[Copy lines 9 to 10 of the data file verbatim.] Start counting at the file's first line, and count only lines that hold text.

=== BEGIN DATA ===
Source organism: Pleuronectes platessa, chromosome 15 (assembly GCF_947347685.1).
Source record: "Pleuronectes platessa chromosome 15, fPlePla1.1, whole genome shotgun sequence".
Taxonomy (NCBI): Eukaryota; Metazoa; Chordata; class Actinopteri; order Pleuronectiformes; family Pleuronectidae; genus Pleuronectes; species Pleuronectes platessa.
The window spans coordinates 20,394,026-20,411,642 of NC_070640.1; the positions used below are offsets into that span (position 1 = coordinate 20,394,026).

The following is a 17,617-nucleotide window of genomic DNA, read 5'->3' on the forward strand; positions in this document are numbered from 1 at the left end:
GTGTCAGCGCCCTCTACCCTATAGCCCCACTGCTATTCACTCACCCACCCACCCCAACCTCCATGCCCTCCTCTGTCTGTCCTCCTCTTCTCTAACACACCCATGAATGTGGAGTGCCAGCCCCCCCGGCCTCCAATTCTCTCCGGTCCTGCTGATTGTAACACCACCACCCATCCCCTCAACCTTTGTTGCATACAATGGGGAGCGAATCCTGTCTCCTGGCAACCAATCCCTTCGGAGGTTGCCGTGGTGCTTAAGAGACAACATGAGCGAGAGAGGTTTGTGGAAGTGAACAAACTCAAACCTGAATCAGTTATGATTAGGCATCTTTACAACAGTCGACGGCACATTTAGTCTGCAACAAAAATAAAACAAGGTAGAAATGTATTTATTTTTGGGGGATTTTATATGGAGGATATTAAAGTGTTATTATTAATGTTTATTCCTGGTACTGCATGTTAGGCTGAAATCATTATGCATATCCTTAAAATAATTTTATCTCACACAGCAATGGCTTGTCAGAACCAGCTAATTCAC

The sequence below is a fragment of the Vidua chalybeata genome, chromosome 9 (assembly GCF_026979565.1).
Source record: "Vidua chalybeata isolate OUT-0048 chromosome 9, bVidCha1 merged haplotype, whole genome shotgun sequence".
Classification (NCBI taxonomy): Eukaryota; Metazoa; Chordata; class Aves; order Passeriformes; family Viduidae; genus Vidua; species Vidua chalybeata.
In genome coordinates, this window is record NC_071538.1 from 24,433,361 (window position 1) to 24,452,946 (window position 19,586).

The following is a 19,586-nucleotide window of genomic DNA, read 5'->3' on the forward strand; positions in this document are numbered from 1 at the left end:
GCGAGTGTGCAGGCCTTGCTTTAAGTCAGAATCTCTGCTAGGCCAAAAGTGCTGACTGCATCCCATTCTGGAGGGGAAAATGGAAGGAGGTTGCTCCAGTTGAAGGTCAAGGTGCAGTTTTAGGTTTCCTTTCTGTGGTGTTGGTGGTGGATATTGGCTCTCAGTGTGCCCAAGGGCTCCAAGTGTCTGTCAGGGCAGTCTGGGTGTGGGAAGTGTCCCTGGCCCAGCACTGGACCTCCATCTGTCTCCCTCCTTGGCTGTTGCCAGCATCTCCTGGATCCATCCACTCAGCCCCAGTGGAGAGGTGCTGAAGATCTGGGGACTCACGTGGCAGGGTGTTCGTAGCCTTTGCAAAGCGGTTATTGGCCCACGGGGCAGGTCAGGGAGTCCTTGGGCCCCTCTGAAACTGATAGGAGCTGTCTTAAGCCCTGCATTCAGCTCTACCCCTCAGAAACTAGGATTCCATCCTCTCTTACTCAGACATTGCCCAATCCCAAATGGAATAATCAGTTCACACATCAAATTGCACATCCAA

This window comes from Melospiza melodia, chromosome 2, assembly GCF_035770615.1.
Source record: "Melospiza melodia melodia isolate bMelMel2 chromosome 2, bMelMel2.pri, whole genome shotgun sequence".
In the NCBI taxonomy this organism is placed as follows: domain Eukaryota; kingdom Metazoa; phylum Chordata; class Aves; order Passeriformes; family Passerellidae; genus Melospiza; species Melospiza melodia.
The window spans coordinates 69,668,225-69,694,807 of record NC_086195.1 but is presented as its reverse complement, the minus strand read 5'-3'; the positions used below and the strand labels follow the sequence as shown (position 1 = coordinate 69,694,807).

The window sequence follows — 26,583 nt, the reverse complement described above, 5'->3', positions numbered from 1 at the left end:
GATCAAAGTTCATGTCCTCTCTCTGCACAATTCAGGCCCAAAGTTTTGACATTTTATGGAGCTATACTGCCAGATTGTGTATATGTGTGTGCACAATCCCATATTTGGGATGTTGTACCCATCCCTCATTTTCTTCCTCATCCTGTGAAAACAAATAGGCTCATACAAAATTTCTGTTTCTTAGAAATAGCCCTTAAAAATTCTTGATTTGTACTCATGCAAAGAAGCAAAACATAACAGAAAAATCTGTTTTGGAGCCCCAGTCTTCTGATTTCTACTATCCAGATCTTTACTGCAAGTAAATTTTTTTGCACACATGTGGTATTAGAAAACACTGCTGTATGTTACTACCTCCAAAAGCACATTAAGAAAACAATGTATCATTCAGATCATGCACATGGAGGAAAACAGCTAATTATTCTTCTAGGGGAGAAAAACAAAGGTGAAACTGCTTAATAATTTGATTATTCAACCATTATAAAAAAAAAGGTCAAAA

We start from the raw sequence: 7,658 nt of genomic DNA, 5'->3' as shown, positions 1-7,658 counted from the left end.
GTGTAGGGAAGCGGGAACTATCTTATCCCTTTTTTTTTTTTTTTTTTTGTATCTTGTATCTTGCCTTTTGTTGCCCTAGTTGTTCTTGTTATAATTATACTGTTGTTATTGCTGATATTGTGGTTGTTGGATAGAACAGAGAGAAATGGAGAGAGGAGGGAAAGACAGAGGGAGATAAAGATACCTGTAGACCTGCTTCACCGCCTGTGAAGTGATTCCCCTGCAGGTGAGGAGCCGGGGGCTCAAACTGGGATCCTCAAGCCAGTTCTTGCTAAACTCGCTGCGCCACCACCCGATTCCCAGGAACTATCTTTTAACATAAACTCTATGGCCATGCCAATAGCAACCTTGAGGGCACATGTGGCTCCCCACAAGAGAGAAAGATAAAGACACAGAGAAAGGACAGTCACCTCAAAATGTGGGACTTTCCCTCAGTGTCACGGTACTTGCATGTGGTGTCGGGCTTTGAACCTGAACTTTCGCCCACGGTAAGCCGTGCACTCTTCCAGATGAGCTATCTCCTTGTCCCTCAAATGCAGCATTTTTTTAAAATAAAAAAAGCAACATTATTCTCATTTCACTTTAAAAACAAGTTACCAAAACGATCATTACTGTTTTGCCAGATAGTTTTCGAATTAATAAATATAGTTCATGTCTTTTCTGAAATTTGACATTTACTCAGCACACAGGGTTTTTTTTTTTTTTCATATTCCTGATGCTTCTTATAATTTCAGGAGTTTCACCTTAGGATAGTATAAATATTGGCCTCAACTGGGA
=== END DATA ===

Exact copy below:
Classification (NCBI taxonomy): Eukaryota; Metazoa; Chordata; class Aves; order Passeriformes; family Viduidae; genus Vidua; species Vidua chalybeata.
In genome coordinates, this window is record NC_071538.1 from 24,433,361 (window position 1) to 24,452,946 (window position 19,586).